Comment & Analysis

A faith that was no burden
Integrity was the cornerstone of Liam Cosgrave’s life, writes Msgr John Wilson

Msgr John Wilson

Liam Cosgrave’s wife Vera died on September 16, 2016 and was buried from this Church. Now just over one year later we gather once more this time for Liam’s funeral and for his last journey to and from this Church where he worshipped throughout his life.

Liam telephoned me when Vera died and made clear that there were to be no “speeches or nonsense” at the Requiem Mass. I will follow that instruction today for Liam’s Requiem.

The scripture readings you have heard were chosen by Liam’s family. They are well chosen.

The First reading from the Book of Wisdom is an assurance that the virtuous woman or man need have no fear of death because those who are faithful in life will live with God in love.

The second reading from the First Letter of St John assures us that as children of God after our death we will see God as he really is and that we shall be like him. Death is the means of purification for intimacy with God.

The Gospel tells us: “Do not let your hearts be troubled. There are many rooms in my Father’s house.” For each and every one of us from the moment of our conception God has prepared a place for us in Heaven. If that place remains empty after my death, it is because I have rejected God not because God has rejected me.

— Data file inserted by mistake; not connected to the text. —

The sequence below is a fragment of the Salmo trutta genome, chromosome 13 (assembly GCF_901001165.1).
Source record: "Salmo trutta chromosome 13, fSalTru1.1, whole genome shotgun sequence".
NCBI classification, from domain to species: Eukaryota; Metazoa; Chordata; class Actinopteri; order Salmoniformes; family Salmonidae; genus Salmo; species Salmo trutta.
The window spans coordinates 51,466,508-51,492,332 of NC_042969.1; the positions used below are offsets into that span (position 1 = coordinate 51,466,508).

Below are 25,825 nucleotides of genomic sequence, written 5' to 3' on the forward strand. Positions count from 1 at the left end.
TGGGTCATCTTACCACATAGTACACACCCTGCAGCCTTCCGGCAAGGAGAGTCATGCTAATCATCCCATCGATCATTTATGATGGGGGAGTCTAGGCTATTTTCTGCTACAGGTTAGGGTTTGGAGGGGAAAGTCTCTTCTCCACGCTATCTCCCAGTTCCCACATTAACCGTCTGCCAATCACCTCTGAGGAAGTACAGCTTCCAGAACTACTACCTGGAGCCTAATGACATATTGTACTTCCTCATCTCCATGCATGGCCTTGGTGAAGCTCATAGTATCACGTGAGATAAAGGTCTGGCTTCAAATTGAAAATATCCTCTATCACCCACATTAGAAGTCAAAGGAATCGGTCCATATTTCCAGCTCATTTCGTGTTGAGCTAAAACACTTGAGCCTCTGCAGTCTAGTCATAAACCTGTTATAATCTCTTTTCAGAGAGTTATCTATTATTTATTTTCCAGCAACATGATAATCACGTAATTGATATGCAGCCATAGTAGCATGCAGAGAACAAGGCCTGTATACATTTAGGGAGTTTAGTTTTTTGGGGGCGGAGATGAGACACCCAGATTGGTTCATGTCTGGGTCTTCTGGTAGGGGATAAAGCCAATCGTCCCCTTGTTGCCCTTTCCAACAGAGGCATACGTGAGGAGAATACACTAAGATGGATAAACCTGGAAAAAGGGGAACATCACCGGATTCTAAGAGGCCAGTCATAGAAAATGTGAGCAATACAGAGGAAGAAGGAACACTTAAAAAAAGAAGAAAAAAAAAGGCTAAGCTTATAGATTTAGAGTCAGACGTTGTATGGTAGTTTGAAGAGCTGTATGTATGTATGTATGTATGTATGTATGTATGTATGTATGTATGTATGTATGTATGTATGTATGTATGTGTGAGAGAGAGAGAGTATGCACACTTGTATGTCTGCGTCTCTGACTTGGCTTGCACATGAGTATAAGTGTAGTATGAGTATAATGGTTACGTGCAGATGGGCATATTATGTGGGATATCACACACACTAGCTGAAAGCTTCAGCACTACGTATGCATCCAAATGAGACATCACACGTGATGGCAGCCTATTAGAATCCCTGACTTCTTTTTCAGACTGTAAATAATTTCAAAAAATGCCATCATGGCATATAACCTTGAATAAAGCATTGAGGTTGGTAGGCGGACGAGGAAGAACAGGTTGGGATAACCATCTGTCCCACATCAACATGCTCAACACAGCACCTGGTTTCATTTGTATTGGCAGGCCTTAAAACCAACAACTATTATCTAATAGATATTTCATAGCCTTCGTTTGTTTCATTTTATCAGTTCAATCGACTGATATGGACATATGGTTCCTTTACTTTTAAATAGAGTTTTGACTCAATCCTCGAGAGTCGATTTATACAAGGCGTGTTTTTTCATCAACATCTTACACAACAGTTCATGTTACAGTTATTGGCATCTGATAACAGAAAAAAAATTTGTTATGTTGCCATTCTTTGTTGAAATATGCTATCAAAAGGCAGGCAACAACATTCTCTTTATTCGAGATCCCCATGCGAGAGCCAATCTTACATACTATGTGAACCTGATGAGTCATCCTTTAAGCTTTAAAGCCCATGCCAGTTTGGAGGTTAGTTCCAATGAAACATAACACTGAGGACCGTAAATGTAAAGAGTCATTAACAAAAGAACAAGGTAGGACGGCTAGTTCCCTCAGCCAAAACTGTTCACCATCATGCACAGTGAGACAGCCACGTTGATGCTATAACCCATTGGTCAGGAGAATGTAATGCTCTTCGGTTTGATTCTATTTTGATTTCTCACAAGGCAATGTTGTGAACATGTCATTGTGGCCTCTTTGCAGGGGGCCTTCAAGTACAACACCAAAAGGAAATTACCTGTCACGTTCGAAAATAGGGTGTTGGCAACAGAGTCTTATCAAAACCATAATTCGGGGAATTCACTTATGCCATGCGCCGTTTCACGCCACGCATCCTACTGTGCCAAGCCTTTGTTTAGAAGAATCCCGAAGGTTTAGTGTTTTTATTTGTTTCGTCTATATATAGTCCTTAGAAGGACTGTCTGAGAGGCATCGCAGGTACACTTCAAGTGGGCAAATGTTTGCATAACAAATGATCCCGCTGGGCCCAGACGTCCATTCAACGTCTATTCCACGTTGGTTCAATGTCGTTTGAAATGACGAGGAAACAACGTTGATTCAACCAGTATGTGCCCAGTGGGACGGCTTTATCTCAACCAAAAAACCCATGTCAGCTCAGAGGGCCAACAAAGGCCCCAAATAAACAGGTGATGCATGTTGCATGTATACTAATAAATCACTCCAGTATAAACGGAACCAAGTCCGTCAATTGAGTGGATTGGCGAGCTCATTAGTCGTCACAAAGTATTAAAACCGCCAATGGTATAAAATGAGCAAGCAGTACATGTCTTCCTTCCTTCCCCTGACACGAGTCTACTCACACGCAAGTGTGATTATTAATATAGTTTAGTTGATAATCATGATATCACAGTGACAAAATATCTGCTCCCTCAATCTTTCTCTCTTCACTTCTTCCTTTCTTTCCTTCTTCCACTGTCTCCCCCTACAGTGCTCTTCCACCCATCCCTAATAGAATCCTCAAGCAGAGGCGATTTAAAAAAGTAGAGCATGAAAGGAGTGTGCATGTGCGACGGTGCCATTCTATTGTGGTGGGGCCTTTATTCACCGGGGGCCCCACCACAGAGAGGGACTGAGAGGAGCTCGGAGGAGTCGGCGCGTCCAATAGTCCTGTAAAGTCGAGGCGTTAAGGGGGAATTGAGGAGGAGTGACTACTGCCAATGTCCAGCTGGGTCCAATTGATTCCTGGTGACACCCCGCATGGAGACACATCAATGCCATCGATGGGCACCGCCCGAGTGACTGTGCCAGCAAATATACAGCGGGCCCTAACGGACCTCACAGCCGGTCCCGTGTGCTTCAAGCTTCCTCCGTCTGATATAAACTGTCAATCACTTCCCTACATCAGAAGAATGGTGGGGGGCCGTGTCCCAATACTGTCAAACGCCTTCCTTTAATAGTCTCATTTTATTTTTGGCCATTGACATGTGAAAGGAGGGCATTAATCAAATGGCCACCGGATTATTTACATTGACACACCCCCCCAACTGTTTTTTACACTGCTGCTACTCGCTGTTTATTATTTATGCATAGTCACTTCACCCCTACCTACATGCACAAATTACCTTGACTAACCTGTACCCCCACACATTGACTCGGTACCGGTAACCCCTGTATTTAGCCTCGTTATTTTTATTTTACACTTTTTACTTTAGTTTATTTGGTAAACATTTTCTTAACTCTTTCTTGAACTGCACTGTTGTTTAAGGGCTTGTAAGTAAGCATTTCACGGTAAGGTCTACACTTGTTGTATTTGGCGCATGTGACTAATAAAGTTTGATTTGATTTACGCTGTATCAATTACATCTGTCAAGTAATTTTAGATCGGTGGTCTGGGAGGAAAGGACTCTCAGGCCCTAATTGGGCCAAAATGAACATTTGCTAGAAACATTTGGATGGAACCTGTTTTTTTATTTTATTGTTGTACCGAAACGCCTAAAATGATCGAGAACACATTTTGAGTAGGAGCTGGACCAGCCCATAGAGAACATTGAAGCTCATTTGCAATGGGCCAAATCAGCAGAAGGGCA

Pope Francis emphasises the mercy of God. In fact he says “the name of God is mercy”. The forgiveness of God is always on offer no matter how far we may stray from the right path.

In the Preface of this Requiem Mass you will hear the phrase “Lord for your faithful people, life is changed not ended”.

All of this Liam Cosgrave understood well. He was a man of solid and practical faith. He was not in any sense piotious or ostentatious but lived his faith to the best of his ability and it sustained him throughout his long life.

Memory

I have known Liam Cosgrave since about 1965. We became friends through hunting. I am afraid that we did not catch any “mongrel foxes”! Liam attended my ordination in 1979 and ever practical he gave me a gift of a combined chalice and paten suitable for small group Masses in a house or classroom. I am using this chalice today in memory of Liam. This chalice has been much used in classroom and house Masses but until today it has never been used in a church.

Liam Cosgrave was a devout and committed Catholic like his father before him. He carried it easily and for him it was never a burden. It was simply part of who he was. He had many close friends who were members of other Christian denominations and he was a true ecumenist long before that word was in regular use. He respected the faith and belief of others or indeed their non-belief.

Liam was elected to Dáil Éireann at the young age of 23 and throughout his life dedicated himself to the Common Good. One might disagree with his views or his approach on particular issues, but I think there are few if any who would question his integrity, his dedication or his vocation in giving a devoted service to his country. He was a patriot in the best sense of that word and a true democrat.

Liam had a great devotion to Rome and loved the city. At the age of 14 in 1934 along with his father and mother he had an audience with Pope Pius XI. He visited Rome many times throughout his life.

In fact he read the lesson in St Peter’s Square at the Mass for the canonisation of St Oliver Plunkett in 1975 celebrated by Pope Paul VI.

Irish College